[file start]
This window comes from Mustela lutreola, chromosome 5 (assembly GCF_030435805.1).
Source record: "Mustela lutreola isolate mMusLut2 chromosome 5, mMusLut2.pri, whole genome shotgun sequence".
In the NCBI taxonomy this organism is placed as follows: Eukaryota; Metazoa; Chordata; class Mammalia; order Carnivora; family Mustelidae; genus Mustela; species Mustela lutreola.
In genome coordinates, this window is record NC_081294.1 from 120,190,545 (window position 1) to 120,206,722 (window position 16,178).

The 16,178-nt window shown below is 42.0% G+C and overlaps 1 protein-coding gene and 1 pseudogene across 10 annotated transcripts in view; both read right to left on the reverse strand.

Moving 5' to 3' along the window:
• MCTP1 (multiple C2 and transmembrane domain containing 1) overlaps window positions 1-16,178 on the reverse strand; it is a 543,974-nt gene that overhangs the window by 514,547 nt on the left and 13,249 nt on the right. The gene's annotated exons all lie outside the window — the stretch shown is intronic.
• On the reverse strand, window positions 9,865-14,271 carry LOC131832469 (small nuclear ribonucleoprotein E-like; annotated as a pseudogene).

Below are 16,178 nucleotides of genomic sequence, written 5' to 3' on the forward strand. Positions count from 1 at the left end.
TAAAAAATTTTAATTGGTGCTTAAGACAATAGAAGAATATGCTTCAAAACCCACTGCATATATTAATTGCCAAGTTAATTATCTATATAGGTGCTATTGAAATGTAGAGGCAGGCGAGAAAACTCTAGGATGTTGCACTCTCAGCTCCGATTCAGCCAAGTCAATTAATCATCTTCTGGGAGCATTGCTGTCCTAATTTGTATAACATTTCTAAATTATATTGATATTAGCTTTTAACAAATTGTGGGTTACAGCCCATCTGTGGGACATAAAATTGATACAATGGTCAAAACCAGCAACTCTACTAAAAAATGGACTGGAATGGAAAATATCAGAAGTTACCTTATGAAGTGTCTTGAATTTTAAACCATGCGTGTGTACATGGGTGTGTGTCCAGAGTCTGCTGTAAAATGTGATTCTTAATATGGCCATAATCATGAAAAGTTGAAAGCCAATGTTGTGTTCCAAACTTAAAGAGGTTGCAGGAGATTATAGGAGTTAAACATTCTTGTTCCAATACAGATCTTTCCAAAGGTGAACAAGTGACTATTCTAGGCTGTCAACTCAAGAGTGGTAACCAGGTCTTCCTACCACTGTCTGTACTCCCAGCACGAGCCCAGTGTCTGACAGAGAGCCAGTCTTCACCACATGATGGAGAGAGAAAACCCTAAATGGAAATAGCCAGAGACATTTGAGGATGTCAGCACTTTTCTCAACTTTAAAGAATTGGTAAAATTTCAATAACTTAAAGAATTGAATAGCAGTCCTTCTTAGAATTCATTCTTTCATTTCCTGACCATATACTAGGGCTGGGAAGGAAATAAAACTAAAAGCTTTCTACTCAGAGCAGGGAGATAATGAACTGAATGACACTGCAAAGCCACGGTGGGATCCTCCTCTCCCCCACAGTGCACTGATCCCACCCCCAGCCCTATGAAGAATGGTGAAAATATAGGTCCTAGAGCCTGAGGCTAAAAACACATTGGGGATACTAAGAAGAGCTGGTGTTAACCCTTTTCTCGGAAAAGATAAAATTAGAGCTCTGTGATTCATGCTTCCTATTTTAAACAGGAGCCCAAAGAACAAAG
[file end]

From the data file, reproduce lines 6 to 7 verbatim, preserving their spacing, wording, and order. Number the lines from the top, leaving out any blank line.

Moving 5' to 3' along the window:
• MCTP1 (multiple C2 and transmembrane domain containing 1) overlaps window positions 1-16,178 on the reverse strand; it is a 543,974-nt gene that overhangs the window by 514,547 nt on the left and 13,249 nt on the right. The gene's annotated exons all lie outside the window — the stretch shown is intronic.